Megan Garvey

Graduate Student
McNeely's Lab
Photo of Nicole Hamada

Nicole Hamada

Grraduate Student
Case's Lab
Photo of Nicole Hamada
SCI 174

I am conducting research on cirrhosis of the liver from an etiology of alcohol induced liver disease. My research investigates the role of hepatocytes when a liver is cirrhotic and pathway/mechanisms of cytokine signaling that result in fibrogenesis. My graduate research will be based on dictating liver histology and reviewing current literature in hopes of analyzing cytokine signaling in order to manipulate adipose stem cells for liver regeneration.

Photo of Christopher Harding

Christopher Harding

Graduate Student
Ashley's Lab
Photo of Christopher Harding

My name is Christopher Harding. I am a graduate student working in the lab of Dr. Jason Ashley. My research focuses on the effect the presence of a2,3-linked sialic acid on the surface of bone marrow macrophages has on their differentiation into osteoclasts. Currently I am running paired experiments, the goal of which is to reduce the expression of a2,3-linked sialic acid on the macrophage surface. One arm of my thesis focuses on knocking down expression of SIAT4, the gene encoding ST3Gal1, the enzyme predominantly responsible for the addition of sialic acid in the aforementioned stereochemical orientation. The other arm of my thesis is the generation of a bifunctional enzyme which, in turn, will synthesize a dummy substrate for ST3Gal1, preventing the addition of sialic acid to the surface of the macrophage.

Photo of Collin Hendricks

Collin Hendricks

Graduate Student
Spruell's Lab
Photo of Collin Hendricks

Kristina Hoffman

Graduate Student
Ochoa Reparaz's Lab
Photo of Autumn Holley

Autumn Holley

Graduate Student
Walke's Lab
Photo of Autumn Holley
I am a new graduate student in Dr. Walke’s lab. I am interested in studying the interactions between amphibian skin microbiomes and Batrachyochytrium dendrobatidis, also known as Bd. Bd is a pathenogenic fungus that infects amphibians, leading to severe health effects and often death. This pathogen has led to the decline and extinction of many amphibian species. However, due to the presence of certain skin microbes, some amphibian species are more resistant to Bd. It is important to study the interactions between the microbes of resistant species and Bd. to further conservation efforts against the disease.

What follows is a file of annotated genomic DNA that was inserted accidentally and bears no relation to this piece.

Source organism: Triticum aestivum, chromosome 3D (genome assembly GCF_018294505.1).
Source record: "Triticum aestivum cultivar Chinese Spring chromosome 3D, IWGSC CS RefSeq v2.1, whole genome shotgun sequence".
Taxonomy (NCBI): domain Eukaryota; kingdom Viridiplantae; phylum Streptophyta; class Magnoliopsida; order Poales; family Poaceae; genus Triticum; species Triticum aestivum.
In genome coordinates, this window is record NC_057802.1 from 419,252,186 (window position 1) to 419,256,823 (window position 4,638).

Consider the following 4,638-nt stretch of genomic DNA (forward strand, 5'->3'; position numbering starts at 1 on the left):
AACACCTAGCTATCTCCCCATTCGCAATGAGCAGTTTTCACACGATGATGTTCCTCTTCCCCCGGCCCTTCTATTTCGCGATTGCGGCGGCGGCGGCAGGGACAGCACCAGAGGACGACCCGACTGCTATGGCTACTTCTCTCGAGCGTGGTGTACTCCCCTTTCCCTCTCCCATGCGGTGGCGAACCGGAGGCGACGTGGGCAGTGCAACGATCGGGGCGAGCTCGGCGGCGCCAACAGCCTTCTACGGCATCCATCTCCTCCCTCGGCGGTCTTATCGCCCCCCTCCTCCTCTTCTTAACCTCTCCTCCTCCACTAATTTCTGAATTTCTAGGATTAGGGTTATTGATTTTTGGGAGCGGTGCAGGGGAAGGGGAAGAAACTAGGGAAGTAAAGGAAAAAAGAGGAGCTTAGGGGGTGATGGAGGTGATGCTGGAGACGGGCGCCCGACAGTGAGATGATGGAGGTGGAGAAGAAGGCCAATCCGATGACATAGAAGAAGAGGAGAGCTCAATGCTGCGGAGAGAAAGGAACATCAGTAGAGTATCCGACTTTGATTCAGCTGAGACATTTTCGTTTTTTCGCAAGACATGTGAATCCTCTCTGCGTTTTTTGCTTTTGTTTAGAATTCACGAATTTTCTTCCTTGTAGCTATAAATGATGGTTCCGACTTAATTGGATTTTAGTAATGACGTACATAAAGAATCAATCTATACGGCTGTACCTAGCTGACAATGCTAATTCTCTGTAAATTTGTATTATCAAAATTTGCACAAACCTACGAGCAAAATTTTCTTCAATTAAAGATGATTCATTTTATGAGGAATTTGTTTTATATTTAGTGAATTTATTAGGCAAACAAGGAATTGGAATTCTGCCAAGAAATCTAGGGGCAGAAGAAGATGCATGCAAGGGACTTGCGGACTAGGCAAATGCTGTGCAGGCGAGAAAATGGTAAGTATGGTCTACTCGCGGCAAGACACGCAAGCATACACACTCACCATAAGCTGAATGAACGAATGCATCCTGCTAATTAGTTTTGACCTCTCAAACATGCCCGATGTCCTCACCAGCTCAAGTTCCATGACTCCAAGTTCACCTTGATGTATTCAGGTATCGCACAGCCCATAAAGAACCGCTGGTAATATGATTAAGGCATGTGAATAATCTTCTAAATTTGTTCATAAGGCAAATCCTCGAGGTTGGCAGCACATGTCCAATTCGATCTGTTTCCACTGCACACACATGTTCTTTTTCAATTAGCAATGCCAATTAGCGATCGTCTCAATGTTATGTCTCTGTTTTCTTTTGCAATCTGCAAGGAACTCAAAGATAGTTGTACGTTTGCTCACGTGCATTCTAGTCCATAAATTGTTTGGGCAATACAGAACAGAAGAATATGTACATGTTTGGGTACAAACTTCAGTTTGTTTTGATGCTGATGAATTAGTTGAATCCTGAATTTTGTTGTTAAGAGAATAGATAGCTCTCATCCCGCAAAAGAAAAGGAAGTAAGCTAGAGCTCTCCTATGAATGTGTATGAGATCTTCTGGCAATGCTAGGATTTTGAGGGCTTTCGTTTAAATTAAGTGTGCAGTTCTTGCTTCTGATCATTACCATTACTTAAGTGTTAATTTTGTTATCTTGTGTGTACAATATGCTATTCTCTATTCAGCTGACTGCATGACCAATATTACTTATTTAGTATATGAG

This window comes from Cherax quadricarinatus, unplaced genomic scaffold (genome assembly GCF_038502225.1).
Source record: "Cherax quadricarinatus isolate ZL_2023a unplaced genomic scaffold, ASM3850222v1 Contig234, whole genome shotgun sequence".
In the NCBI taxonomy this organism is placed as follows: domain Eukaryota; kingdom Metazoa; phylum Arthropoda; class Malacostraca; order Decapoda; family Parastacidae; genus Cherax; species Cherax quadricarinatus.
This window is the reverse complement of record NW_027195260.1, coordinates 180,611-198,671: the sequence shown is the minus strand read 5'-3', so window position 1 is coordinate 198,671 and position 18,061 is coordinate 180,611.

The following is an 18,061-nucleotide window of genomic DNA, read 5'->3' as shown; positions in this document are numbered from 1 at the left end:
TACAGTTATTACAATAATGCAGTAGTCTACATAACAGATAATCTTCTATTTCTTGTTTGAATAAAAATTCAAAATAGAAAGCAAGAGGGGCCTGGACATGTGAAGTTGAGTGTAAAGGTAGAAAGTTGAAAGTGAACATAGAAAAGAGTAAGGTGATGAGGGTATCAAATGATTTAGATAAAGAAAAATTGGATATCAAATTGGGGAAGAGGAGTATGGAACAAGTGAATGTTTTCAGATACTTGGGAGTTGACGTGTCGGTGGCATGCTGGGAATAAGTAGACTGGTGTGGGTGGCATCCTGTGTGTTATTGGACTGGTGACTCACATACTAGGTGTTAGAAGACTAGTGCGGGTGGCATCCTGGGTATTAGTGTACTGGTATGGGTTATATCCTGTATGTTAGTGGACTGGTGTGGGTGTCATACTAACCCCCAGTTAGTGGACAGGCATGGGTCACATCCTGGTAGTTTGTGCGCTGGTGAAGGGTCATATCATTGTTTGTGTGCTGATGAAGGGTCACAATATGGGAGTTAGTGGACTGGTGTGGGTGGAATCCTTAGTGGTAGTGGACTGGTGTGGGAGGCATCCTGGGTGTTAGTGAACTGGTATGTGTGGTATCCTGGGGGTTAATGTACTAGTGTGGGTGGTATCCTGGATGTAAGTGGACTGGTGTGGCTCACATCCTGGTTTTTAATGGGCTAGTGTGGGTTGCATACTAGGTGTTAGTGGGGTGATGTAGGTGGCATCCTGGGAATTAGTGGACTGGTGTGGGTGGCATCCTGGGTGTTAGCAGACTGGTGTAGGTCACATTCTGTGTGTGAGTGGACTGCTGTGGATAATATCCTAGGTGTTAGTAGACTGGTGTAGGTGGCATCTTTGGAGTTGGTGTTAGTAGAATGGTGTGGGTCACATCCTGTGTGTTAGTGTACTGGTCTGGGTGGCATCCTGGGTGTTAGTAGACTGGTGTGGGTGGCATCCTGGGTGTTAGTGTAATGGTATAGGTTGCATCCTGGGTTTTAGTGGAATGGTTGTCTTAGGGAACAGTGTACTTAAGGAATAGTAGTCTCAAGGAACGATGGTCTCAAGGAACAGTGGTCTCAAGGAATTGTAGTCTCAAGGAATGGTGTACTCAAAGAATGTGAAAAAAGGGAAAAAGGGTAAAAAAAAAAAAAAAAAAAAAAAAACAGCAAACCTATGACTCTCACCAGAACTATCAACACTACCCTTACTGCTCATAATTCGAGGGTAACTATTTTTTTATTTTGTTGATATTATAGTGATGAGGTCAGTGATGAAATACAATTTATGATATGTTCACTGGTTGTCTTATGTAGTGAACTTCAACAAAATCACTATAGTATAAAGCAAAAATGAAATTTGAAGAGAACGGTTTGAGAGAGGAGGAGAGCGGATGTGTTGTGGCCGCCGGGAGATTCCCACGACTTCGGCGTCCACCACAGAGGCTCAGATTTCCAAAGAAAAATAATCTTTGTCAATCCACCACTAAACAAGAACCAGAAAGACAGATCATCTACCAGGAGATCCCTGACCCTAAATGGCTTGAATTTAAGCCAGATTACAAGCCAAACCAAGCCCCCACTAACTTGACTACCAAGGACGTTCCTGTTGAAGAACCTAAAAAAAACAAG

Photo of Jennifer Horwith

Jennifer Horwith

Graduate Student
Walke's Lab
Photo of Jennifer Horwith

I am working under two advisors, Dr. Walke and Dr. Isardi for my thesis; working towards a double benchmark that focuses on Amphibian Conservation and the microbial communities including the antimicrobial peptides to assess the possibility of an important finding that may be beneficial against two chytrid fungus that have been wiping out species of frogs and salamanders across the globe. Within Dr. Walke’s lab, I will continue this ongoing research within the lab, which I helped start as an undergrad to assist Grad student Phillip Campos.

To bring more awareness to this occurrence within our ecosystems around the
world, Dr. Walkeand Dr. Isardiand I will also be assessing amphibian
conservation curriculum across multiple institutions in undergraduate courses to evaluate and assess the efficacy of the curriculum and the desired outcome.
From implementing a CUREs based curriculum on this topic, SNAPS hopes to
gain an understanding of this efficacy of bringing the awareness to
undergraduates.

I am excited to continue my research and education at EWU!

Photo of Emma Hoskins

Emma Hoskins

Graduate Student
Brown's Lab
Photo of Emma Hoskins

I am interested in how success in ecological restoration is defined. More specifically, I am interested in whether ecosystems restored to have all the characteristics of a target ecosystem also maintain the same ecological processes as the target ecosystem. To explore this question in terms of pollination, my research is comparing the structure of plant-pollinator interaction networks between remnant and reconstructed Palouse Prairie sites. Plant-pollinator networks are all the interactions that occur between pollinating insects and flowering plants. Comparing the structure of these networks among reconstructed and remnant prairies sites will provide insight into which flowering plants are important to pollinating insects for the resources they provide, which pollinating insects are important for the reproductive success of flower plants, how these relationships may change as a site progresses through restoration recovery, and if interaction networks are currently being re-established in Palouse Prairie restoration.

Photo of Thurman Johnson

Thurman Johnson

Graduate Student
Brown's Lab
Photo of Thurman Johnson